Over the past year, remote work has been the de facto policy at most organizations. Driven by lockdowns policies and concern for worker safety, the transition from in-person work to working from home has become familiar to a lot of us. But vaccines are here, positivity rates are dropping, and herd immunity is taking hold—it’s soon time for companies to start thinking about a return to normalcy.

Knowing this, the road back isn’t going to be as fast as the one that happened over a weekend in 2020. A move to a traditional office will still require social distancing and strict cleaning, some employees have put remote work as a top priority, and others still may not be willing to come back after moving.

The New Workplace Will Blend Remote and In-Person

For many, remote work will be the only way of work. But for others, a return to the office could be welcome. For some, flexibility might be the top priority—working a few days in the office and a few from home. Whichever way that you approach this, you’re going to want to limit your exposure and provide a comfortable experience for everyone, no matter how they intend to work.

For those in charge, now is the time to start thinking about this. 2020 exposed companies to a lot of risk—the decision to go remote was made in the name of safety; companies who weren’t built for it weren’t thinking about the policy questions this created. Now, with some returning to the office, it’s important to develop a few policies to handle the new landscape.

Challenges in the Partial Return to Work

Though we touched on some of the issues of a return to work and hybrid workspace in a blog on the potential for a work from home dress code, we would today like to explore some of the key considerations for building policies in the new era.

According to HBR, hybridity promises organizations the benefits of remote working alongside the critical strengths of traditional, co-located work. But it also creates challenges. Collaboration is fine when teams are remote. It’s even easier when both are working together. But when half of the workplace is in person and others are off site, getting things to flow could be a problem.

Here are just some of the challenges this creates:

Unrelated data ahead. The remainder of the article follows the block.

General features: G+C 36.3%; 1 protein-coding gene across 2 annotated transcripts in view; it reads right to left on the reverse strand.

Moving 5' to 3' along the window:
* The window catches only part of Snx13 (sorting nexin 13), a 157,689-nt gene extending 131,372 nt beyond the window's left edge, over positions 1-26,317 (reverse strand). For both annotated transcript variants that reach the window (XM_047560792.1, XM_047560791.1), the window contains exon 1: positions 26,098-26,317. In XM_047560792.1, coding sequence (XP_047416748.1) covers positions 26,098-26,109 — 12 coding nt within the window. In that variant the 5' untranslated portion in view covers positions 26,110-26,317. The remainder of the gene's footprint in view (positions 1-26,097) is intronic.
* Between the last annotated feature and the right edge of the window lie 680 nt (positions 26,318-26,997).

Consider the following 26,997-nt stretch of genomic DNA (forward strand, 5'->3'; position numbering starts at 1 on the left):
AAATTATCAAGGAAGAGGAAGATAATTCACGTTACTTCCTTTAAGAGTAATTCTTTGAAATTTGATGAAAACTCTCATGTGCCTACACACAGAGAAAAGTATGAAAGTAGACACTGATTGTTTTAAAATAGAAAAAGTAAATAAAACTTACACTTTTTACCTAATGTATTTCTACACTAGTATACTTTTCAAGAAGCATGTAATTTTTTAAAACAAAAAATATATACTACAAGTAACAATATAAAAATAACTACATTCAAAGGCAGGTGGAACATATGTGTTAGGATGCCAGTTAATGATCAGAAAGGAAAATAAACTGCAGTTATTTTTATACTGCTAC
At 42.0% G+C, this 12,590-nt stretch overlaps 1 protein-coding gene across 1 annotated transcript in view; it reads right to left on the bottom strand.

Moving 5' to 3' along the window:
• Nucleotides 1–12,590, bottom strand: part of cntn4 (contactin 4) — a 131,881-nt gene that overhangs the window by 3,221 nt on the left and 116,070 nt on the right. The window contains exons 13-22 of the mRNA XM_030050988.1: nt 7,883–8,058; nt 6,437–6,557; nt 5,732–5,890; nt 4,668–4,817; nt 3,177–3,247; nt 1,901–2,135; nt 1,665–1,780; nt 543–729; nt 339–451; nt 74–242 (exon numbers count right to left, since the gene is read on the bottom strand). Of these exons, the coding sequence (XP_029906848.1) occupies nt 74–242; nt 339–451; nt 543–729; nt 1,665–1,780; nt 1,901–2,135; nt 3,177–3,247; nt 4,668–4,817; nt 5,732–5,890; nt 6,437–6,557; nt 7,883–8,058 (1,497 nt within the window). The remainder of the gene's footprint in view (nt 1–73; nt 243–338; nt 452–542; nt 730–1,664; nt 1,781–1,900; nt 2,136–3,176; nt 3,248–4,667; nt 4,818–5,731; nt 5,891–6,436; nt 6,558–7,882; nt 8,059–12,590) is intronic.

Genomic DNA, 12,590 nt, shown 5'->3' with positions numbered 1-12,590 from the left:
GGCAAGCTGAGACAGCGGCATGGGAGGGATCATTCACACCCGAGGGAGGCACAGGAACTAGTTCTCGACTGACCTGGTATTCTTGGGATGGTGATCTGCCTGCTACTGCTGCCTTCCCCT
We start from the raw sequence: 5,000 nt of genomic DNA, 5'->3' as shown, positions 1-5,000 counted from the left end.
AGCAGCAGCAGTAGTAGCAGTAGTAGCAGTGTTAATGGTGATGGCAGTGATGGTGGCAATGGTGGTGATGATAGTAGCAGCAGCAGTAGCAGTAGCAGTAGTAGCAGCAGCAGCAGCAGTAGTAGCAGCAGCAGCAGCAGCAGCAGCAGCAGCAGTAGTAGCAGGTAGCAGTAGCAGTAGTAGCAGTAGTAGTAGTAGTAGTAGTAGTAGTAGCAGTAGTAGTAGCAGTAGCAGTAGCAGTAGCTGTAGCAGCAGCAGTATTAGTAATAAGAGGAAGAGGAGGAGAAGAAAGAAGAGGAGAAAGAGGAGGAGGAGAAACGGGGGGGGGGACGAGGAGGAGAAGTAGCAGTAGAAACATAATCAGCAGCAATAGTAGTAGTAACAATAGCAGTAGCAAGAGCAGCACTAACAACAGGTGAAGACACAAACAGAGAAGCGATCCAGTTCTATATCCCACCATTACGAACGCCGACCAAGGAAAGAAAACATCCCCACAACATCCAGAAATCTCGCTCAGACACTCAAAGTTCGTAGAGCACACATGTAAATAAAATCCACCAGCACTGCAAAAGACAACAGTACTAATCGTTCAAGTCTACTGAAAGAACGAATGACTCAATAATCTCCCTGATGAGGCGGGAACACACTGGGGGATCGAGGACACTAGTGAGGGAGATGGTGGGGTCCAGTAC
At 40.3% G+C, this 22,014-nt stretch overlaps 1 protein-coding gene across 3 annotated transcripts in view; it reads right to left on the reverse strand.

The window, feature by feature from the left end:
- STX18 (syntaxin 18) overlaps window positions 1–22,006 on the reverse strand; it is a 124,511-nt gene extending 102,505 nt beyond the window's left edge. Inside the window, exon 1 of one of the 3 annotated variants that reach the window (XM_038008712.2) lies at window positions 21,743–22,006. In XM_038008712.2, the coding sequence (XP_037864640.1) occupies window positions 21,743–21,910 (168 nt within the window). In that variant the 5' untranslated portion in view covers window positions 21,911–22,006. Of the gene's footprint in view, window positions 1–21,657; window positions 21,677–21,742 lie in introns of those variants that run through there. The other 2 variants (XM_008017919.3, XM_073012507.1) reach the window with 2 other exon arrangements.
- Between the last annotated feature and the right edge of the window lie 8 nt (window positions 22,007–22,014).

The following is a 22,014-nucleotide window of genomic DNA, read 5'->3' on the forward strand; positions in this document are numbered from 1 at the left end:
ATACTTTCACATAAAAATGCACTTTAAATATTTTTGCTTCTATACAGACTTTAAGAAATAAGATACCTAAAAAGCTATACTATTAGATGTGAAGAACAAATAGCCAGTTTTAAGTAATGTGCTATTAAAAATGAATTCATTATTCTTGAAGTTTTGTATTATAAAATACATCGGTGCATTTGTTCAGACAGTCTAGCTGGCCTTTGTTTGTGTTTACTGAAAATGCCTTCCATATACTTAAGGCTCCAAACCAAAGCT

• Power Access: Face time with management is different than Facetiming with management and could create power imbalances. In-office employees will be more visible and can demonstrate competence, be the first to see projects, and have more access to support. Remote workers will have more trouble demonstrating this.
  • Resource Access: It’s reasonable to guess that office technology is stronger than home technology. Slow connections, lack of access, and more can all harm a remote employee’s ability to demonstrate competence.
  • Information Access: Remote workers may also get left out of the loop in normal communications. It’s easy for communication to flow between certain parties and never reach the disconnected employee. No one wants to be the last to know, and without the social support of a traditional space, this isolation can derail the relationship.

Leading in the Hybrid Era

In the transition to a hybrid model, managers need to understand what it means to lead when this imbalance is present. Managers who are co-located with their employees have more information about what and how those employees are doing. Managers who are remote from their employees may feel like they’re operating in the dark.

HBR recommends that leaders focus on the following areas to minimize the power differential between in-person and remote work.

  • Identify Challenges: After planning the path back, you’re going to need to look for any blind spots in the hybridity configuration—who is working, where they’re working, and when. From here, you’re going to need to discuss the potential challenges that both sides face and identify ways to overcome this.
  • Track and Codify Schedules: Remote work promised to be flexible, but flexibility only goes so far. Hybridity will be a moving target, depending on schedules. Success will require ongoing systematic tracking, codifying, and visualizing to help both managers and employees stay aware of the configuration of hybridity in a given work group and manage the resulting power dynamics.
  • Design around Imbalances: While some level of power imbalance is structurally inevitable in a hybrid team or work group, when necessary and possible, managers should intervene to redistribute power through shifting access to resources and/or visibility levels.
  • Create Awareness and Empathy: Many workers who have high levels of visibility with management may not be aware of the imbalance this creates. HBR adds, “Particularly important is establishing a culture of psychological safety and (individual/collective) trust. This will increase the likelihood of employees speaking up and asking for resources when they need them, as well as their confidence that their efforts will be recognized.”
  • Plan for Interventions: From onboarding to performance reviews, managers “must remain acutely aware of how hybridity creates an imbalance in their teams with respect to employees’ access to resources and visibility levels, as well as the information that they hold about their employees.”

Corporate Finance Leadership in the New Normal

There are many benefits to the hybrid model of work, but to make the most of this, leaders need to be aware of the power imbalances and create a landscape that benefits both high visibility employees and ones with less connection.

No matter how long it takes, the return to work has to happen at some point. If you’re looking to plan for a safe and consistent plan for getting back to normal, stay up with all the latest from the Controllers Council, and sign up for updates, as we expect to announce a return to normal webcast in the coming weeks.

Check out the following guide to learn more: Building a Seamless Hybrid Work Environment.